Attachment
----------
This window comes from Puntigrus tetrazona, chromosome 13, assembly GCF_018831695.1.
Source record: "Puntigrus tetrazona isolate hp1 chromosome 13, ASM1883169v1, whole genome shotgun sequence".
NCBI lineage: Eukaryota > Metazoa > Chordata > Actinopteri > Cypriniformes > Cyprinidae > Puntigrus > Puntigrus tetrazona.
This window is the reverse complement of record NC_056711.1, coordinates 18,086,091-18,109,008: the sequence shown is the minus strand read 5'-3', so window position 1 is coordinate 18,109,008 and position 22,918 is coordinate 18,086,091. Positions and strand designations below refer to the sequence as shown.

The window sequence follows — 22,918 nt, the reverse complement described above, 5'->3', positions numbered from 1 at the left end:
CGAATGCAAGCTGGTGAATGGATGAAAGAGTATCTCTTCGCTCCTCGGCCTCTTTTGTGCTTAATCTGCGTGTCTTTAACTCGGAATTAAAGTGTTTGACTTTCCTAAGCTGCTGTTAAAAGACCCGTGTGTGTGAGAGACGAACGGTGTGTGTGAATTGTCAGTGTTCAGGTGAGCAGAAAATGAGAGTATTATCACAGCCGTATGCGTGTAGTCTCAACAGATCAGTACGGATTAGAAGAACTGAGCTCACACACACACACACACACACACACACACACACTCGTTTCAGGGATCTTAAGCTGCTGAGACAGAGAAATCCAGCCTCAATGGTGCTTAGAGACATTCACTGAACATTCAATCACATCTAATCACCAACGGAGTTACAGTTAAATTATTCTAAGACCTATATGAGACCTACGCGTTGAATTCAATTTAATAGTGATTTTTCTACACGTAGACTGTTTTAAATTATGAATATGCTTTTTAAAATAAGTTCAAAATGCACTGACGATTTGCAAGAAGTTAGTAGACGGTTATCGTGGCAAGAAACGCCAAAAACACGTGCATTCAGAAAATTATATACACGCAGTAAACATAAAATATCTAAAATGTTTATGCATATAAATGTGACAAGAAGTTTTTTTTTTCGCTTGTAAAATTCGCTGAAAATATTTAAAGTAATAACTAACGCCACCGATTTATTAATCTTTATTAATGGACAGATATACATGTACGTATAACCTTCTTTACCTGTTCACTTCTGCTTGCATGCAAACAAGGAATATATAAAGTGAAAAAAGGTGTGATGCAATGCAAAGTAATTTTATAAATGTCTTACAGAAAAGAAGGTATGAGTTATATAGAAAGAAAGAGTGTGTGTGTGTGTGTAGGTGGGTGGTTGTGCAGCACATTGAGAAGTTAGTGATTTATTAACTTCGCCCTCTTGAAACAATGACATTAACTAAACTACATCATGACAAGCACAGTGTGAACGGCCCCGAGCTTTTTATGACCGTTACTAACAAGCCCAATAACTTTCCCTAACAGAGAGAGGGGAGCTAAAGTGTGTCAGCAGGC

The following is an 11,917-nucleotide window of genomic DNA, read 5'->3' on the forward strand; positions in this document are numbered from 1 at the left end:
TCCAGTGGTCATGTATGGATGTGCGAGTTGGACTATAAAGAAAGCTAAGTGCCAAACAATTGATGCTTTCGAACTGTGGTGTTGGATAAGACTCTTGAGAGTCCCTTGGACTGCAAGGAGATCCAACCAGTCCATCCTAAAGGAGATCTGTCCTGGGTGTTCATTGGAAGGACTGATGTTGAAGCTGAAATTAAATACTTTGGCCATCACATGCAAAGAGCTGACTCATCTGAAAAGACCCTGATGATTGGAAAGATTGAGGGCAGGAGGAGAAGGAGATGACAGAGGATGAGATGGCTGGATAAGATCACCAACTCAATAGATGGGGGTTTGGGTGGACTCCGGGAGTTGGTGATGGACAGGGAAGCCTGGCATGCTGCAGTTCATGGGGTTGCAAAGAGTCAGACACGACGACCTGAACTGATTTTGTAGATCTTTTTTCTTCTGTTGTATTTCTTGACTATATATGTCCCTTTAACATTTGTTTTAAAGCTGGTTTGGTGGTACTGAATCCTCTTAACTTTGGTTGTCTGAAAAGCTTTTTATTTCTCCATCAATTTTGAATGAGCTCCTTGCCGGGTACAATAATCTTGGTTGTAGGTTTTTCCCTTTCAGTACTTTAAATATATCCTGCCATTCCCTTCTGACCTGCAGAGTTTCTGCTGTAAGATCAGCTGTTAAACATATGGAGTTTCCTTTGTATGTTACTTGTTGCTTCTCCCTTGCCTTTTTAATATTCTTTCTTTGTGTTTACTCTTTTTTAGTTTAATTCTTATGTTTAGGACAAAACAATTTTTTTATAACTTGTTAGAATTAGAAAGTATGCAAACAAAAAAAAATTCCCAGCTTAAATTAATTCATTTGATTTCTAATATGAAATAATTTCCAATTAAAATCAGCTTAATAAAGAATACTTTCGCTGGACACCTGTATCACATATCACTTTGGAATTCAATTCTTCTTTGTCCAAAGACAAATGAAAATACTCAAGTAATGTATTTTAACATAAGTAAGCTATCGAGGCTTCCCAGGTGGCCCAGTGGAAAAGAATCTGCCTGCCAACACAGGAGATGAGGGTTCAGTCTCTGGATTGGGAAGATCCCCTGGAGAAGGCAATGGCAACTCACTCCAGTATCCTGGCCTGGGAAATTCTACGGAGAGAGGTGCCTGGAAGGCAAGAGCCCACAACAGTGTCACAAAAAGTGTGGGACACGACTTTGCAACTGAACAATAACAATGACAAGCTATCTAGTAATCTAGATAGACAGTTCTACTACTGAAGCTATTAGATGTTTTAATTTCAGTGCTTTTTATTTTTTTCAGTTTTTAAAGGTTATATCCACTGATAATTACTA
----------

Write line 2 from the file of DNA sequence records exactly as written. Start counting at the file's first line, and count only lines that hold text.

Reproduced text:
Source record: "Puntigrus tetrazona isolate hp1 chromosome 13, ASM1883169v1, whole genome shotgun sequence".